Ithaca: an epic journey through one person's head

Ithaca is both an archetypal Fringe show and an anomaly in a year in which mental health stories are notably absent

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Phoebe Angeni in her solo show IthacaPhoebe Angeni in her solo show Ithaca
Phoebe Angeni in her solo show Ithaca

This week I watched Ithaca by Phoebe Angeni, and the experience reinforced the strangeness of this year’s festival. Ithaca is an archetypal Fringe show in lots of ways – a deeply personal, solo, contemporary adaptation of a classic text (in this case Homer’s Odyssey), performed in a small black box space, on the kind of minimal set you can dismantle in five minutes.

It’s such a familiar set-up that I couldn’t help thinking of Annie Griffin’s 2005 comedy, Festival, in which a character called Faith arrives in Edinburgh, full of soon to be dashed hope, to do an over-earnest one-woman show about her literary obsession, Dorothy Wordsworth. I am not here to mock, though. Ithaca is a good show, worth your time – the Scotsman’s Joyce McMillan gave it four stars last week, calling it “as moving and courageous as it is impressive”.

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I wanted to write about Ithaca for two reasons. The first is the oddness of watching something like this on a laptop at home. Angeni isn’t in Edinburgh, as far as I know; Ithaca’s Fringe premiere is via a pre-recorded film, available online, on demand, via Fringe Player. It is competing for your attention not with other solo Fringe shows but with absolutely everything available on TV and the internet.

I’m conflicted about this. On the one hand, it doesn’t quite work. Watching a solo show in a black box theatre space, you commit yourself to spending an uninterrupted hour in the company of someone who is making themselves vulnerable in order to share something important. The point is empathy and connection, in real time and in a real, intimate space. Patience is required and will hopefully be rewarded. Online, my overstimulated mind began to drift the moment I realised all 60 minutes of film would be in the same small, black curtained room (albeit with a few filmic rather than theatrical visual effects). I kept listening but wandered around, looked for something to eat, fed the cats, wondered what was on Netflix.

On the other hand, perhaps Ithaca is even more contemporary for being presented in this way. Vloggers on YouTube also share insecurities from one room, at length, straight to camera. Towards the end of the show Angeni delivers a brilliant, frustrated diatribe about how, in stories, “fat people are never the love interest and they’re never changing the world”; if it was a Twitter thread I could see it going viral.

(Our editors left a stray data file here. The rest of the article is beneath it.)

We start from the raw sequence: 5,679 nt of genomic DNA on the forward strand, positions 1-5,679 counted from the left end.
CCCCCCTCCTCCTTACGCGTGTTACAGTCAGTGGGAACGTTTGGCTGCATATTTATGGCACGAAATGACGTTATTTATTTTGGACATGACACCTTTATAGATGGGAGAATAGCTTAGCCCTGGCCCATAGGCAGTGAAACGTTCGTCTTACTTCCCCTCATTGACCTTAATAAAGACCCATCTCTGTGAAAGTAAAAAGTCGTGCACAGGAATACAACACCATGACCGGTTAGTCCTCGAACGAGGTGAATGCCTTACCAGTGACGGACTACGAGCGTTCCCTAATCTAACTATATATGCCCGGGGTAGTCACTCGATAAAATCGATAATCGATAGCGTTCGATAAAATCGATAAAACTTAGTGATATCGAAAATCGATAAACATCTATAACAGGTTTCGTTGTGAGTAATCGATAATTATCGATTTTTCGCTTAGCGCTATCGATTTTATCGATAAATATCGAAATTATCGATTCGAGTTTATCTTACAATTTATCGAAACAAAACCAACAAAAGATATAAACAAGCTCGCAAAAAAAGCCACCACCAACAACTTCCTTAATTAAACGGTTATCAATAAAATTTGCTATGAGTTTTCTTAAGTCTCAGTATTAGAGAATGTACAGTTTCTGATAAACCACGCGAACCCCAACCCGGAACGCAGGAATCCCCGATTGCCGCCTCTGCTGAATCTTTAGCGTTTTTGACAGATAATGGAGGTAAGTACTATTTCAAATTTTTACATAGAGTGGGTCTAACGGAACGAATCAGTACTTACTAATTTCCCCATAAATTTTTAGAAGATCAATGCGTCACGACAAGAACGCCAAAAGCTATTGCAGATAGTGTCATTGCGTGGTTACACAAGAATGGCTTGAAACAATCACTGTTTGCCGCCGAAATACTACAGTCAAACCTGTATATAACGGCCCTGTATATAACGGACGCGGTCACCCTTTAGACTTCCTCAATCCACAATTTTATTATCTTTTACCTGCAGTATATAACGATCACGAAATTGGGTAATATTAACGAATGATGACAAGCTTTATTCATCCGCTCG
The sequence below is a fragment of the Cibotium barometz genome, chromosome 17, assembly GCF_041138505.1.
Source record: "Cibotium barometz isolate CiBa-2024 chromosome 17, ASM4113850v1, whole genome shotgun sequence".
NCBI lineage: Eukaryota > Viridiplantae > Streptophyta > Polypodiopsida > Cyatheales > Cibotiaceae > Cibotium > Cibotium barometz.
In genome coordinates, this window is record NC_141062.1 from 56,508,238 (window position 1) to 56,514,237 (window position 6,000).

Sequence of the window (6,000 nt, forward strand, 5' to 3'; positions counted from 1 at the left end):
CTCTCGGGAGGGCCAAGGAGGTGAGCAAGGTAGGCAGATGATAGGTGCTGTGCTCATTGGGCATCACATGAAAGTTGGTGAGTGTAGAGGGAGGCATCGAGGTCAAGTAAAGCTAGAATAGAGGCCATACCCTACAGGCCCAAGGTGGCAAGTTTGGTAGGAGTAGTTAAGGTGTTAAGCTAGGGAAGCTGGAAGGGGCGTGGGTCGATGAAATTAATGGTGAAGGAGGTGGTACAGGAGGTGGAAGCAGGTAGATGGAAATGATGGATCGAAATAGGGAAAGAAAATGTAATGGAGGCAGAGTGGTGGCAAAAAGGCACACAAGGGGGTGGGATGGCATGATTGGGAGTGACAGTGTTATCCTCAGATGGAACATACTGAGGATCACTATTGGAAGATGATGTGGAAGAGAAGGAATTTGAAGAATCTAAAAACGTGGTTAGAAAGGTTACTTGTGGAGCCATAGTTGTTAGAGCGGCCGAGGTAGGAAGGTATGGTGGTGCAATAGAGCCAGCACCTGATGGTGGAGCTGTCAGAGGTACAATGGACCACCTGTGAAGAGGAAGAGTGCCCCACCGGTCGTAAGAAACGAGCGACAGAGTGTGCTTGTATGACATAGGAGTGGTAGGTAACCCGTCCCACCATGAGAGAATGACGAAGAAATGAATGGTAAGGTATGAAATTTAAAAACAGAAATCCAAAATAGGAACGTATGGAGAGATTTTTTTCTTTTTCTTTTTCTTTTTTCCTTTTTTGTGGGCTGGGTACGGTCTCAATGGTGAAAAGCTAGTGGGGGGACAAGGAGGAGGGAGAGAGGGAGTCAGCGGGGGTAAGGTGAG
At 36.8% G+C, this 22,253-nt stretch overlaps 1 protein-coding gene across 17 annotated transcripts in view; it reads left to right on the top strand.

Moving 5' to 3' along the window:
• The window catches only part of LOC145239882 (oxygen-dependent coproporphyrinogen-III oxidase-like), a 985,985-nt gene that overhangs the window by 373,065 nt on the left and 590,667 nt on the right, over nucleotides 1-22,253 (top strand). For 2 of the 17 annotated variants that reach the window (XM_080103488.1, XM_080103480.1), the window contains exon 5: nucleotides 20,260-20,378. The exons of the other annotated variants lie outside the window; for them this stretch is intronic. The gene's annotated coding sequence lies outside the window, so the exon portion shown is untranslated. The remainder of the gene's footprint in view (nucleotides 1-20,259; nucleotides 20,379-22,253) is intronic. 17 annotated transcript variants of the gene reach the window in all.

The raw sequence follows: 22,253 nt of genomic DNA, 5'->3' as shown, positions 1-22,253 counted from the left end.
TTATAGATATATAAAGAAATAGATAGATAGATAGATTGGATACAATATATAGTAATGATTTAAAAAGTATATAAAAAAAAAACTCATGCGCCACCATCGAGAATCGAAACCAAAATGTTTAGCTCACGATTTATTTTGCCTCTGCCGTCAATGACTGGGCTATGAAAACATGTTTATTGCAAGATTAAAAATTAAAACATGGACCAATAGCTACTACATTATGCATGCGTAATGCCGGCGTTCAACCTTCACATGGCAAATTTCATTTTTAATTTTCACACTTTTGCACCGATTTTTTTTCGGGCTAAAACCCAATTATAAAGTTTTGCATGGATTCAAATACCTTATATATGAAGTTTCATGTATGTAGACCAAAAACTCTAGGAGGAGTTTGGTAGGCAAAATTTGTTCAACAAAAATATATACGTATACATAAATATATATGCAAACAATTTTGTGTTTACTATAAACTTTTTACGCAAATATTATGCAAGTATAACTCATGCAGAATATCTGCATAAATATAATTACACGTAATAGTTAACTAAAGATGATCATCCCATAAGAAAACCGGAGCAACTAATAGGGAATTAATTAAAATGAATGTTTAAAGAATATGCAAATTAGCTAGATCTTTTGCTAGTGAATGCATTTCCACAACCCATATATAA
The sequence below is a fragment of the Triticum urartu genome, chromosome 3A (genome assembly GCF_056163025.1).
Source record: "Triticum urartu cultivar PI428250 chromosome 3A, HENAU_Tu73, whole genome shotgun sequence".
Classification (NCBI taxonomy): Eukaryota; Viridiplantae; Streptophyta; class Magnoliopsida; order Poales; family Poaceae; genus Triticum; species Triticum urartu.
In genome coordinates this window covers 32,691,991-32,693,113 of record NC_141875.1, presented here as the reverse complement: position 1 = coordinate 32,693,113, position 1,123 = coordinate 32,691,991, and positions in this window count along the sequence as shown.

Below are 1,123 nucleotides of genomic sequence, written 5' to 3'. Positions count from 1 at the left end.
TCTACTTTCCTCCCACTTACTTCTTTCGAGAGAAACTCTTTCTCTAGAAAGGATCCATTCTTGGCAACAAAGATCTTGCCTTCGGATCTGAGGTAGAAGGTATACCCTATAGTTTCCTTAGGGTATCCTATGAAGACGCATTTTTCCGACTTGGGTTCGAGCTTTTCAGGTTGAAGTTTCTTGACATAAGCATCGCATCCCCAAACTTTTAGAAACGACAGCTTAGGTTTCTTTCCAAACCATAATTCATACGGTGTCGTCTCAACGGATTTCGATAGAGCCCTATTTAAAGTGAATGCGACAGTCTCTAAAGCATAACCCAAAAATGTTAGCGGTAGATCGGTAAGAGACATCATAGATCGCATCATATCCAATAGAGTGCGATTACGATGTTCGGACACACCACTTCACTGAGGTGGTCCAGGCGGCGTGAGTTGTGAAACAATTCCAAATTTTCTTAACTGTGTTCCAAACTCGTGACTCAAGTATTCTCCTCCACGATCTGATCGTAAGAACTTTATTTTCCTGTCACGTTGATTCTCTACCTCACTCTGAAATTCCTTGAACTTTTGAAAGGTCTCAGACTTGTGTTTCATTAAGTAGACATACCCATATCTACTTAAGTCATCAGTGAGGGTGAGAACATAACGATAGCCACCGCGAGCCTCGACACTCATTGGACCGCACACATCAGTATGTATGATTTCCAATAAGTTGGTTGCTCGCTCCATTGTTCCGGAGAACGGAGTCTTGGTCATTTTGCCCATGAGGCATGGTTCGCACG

The other reason I wanted to write about Ithaca is that it’s one of the only Fringe shows I’m aware of this year that directly addresses mental health. When I’m not editing the Scotsman’s Edinburgh festivals coverage I work for the Mental Health Foundation, and back in 2017 I founded a new Fringe prize called the Mental Health Fringe Award. Around 2015 we had noticed a huge rise in the number of mental health themed Fringe shows. When we set up the award we were flooded with emails from performers wanting to be considered; our first long-list had over 60 shows. By 2018, mental health shows were so prominent at the Fringe that they generated a lengthy report in the New York Times.

This year there appear to be virtually none, online or off, in the wake of a pandemic that has had a profound impact on people’s mental health globally. Ironically, this might explain the absence. Shows about mental health tend to be created by people already in recovery – they are too exposing otherwise – and at this point perhaps we are all still processing the impact lockdown has had on our lives, or are just desperate to look outwards rather than in. Ithaca is a notable exception, but is resonant after a year and a half of lockdown: a reimagining of a famous epic journey that confines it to one small space and the contents of one person’s head.

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